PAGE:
Case Study: Lateral Epicondylitis

Case Study: Lateral Epicondylitis

The following case study gives you an idea of what treatments may be considered for this patient. This is a brief overview. Any CPD or case study for university would require much more depth and must be evidence based and demonstrate clear clinical reasoning. Many examples of these can be found through Pubmed and these should (alongside university guidelines)  be used as your outline for graded work.


A 56 year old gentleman presented with a four month history of right lateral elbow pain. He reports a constant dull ache, VAS 3-5/10 which can be tender ++ if he touches the elbow. Symptoms were insidious in onset and have been gradually worsening. He works nights on road maintenance which involves some driving but mostly putting cones out onto motorways. He reports no pins and needles or numbness however does report pain that travels into the posterior aspect of the wrist if he does not rest. He has visited his GP several times who has advised NSAID’s and is keen to use a corticosteriod injection to settle his pain. Pain is worse in the early hours of the morning (following a night shift). He has no red flags, other PMH or hobbies. He is right handed.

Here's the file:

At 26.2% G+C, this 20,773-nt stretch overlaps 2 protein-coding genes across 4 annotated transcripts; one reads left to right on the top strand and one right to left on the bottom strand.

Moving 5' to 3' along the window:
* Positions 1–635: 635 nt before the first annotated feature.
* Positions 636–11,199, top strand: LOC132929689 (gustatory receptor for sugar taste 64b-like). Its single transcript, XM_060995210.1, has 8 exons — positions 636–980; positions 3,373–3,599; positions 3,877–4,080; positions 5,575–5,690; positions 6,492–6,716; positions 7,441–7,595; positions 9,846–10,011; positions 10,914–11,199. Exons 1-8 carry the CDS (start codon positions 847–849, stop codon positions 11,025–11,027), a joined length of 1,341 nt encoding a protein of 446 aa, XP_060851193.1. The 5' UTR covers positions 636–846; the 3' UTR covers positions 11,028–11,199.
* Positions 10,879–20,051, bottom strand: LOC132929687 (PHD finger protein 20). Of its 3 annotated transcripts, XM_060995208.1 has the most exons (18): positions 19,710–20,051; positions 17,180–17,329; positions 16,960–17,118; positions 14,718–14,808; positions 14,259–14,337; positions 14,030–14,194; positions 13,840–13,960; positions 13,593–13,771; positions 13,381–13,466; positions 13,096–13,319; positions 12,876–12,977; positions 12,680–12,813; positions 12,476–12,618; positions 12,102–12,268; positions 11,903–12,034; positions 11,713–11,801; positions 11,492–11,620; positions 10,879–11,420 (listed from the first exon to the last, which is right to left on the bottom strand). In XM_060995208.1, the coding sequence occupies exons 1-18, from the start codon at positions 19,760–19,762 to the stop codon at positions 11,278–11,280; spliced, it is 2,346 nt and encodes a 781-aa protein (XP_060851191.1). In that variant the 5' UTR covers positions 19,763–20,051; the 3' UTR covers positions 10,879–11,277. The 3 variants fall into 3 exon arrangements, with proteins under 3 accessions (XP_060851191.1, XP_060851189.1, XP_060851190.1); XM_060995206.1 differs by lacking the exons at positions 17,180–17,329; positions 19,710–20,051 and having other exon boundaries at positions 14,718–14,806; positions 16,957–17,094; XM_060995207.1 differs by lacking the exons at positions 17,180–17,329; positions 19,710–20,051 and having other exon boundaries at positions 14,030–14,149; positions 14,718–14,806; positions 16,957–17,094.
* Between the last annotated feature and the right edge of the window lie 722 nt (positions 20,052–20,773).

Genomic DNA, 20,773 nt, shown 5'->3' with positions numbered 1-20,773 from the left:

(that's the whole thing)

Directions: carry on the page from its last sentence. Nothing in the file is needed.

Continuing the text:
Clinical Impression

The findings of the objective assessment fitted with lateral epicondylitis. There was tenderness on the common extensor origin which reproduced pain into the wrist which was described by the patent as the ‘same pain’ that he usually experiences. He demonstrated a positive Cozen’s and positive Maudsley’s test. There were several trigger point sitting with the wrist extensors. Elbow ROM was full however there was reduced strength of wrist extension (4/5) and grip 70% compared to left. He had full AROM of the cervical spine.
Right ULTT median (negative), radial (positive with 30 degrees shoulder abduction), ulnar (negative).

Treatment goals

  • Treatment goals were discussed and formulated with the patient.
  • Reduce of lateral elbow pain.
  • Increase strength of the wrist extensors.
  • Complete a 5 hour shift before onset of pain.
  • Improve function

Treatment Plan (“Tool box”)

  • Contraindications considered (ie aggressive manual therapy for older patients may need to be avoided if an X-Ray has not be taken/OA is still a differential diagnosis )
  • Explanation of ¬†pathology and therefore self management strategies.
  • Advice: Training Errors/Pacing/Avoiding aggravating positions/ Using opposite arm where possible.
  • Mobilisation with movement
  • Stretches
  • Tens
  • Ultrasound
  • Cyrotherapy
  • Taping
  • Eccentric loading
  • Acupuncture
  • Deep transverse frictions to CEO.
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